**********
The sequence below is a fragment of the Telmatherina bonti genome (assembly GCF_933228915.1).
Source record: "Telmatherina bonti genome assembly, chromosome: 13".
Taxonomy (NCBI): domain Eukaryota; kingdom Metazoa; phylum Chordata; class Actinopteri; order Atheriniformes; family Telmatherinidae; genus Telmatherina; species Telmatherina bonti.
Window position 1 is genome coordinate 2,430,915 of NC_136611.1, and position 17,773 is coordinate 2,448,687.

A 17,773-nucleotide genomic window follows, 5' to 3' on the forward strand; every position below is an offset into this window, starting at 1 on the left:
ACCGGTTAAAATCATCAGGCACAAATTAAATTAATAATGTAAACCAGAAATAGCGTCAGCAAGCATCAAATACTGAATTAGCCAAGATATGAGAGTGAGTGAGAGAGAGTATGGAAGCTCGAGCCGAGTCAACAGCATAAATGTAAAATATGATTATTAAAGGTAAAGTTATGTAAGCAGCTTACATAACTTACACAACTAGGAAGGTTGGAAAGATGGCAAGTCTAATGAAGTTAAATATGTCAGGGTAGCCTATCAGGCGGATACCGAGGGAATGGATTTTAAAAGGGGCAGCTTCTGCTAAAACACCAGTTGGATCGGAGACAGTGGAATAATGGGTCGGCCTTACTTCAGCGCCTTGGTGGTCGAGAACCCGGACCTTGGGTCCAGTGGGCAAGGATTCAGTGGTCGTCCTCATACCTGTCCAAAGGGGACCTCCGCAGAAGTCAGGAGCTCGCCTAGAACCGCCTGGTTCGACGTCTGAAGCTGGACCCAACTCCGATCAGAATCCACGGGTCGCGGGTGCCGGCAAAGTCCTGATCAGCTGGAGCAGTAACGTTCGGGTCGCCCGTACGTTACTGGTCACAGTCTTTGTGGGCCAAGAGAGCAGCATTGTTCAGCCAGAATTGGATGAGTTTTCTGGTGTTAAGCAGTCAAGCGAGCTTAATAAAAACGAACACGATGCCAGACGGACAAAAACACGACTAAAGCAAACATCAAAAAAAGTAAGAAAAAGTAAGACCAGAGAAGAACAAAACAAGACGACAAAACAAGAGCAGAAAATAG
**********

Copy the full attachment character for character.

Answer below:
The sequence below is a fragment of the Telmatherina bonti genome (assembly GCF_933228915.1).
Source record: "Telmatherina bonti genome assembly, chromosome: 13".
Taxonomy (NCBI): domain Eukaryota; kingdom Metazoa; phylum Chordata; class Actinopteri; order Atheriniformes; family Telmatherinidae; genus Telmatherina; species Telmatherina bonti.
Window position 1 is genome coordinate 2,430,915 of NC_136611.1, and position 17,773 is coordinate 2,448,687.

A 17,773-nucleotide genomic window follows, 5' to 3' on the forward strand; every position below is an offset into this window, starting at 1 on the left:
ACCGGTTAAAATCATCAGGCACAAATTAAATTAATAATGTAAACCAGAAATAGCGTCAGCAAGCATCAAATACTGAATTAGCCAAGATATGAGAGTGAGTGAGAGAGAGTATGGAAGCTCGAGCCGAGTCAACAGCATAAATGTAAAATATGATTATTAAAGGTAAAGTTATGTAAGCAGCTTACATAACTTACACAACTAGGAAGGTTGGAAAGATGGCAAGTCTAATGAAGTTAAATATGTCAGGGTAGCCTATCAGGCGGATACCGAGGGAATGGATTTTAAAAGGGGCAGCTTCTGCTAAAACACCAGTTGGATCGGAGACAGTGGAATAATGGGTCGGCCTTACTTCAGCGCCTTGGTGGTCGAGAACCCGGACCTTGGGTCCAGTGGGCAAGGATTCAGTGGTCGTCCTCATACCTGTCCAAAGGGGACCTCCGCAGAAGTCAGGAGCTCGCCTAGAACCGCCTGGTTCGACGTCTGAAGCTGGACCCAACTCCGATCAGAATCCACGGGTCGCGGGTGCCGGCAAAGTCCTGATCAGCTGGAGCAGTAACGTTCGGGTCGCCCGTACGTTACTGGTCACAGTCTTTGTGGGCCAAGAGAGCAGCATTGTTCAGCCAGAATTGGATGAGTTTTCTGGTGTTAAGCAGTCAAGCGAGCTTAATAAAAACGAACACGATGCCAGACGGACAAAAACACGACTAAAGCAAACATCAAAAAAAGTAAGAAAAAGTAAGACCAGAGAAGAACAAAACAAGACGACAAAACAAGAGCAGAAAATAG